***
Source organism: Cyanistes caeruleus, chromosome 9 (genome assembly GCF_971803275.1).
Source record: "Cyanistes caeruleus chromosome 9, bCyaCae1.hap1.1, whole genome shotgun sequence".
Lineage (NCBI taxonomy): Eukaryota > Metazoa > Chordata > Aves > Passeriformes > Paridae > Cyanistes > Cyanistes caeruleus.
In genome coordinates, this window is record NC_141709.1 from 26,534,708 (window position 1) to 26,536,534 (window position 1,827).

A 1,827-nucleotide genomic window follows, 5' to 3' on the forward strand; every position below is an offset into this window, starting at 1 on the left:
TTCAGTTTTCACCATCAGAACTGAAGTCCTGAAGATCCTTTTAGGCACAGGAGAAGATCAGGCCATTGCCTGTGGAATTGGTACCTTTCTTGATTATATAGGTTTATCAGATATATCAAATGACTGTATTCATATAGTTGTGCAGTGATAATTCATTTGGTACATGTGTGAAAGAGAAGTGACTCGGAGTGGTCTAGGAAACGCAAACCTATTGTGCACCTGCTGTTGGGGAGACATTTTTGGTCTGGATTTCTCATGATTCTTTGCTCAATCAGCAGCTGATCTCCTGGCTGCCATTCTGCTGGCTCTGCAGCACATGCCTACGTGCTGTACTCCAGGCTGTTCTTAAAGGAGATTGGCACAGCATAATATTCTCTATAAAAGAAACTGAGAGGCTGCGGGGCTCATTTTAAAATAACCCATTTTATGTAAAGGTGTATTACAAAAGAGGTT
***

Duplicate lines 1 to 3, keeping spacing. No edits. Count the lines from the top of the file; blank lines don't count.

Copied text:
Source organism: Cyanistes caeruleus, chromosome 9 (genome assembly GCF_971803275.1).
Source record: "Cyanistes caeruleus chromosome 9, bCyaCae1.hap1.1, whole genome shotgun sequence".
Lineage (NCBI taxonomy): Eukaryota > Metazoa > Chordata > Aves > Passeriformes > Paridae > Cyanistes > Cyanistes caeruleus.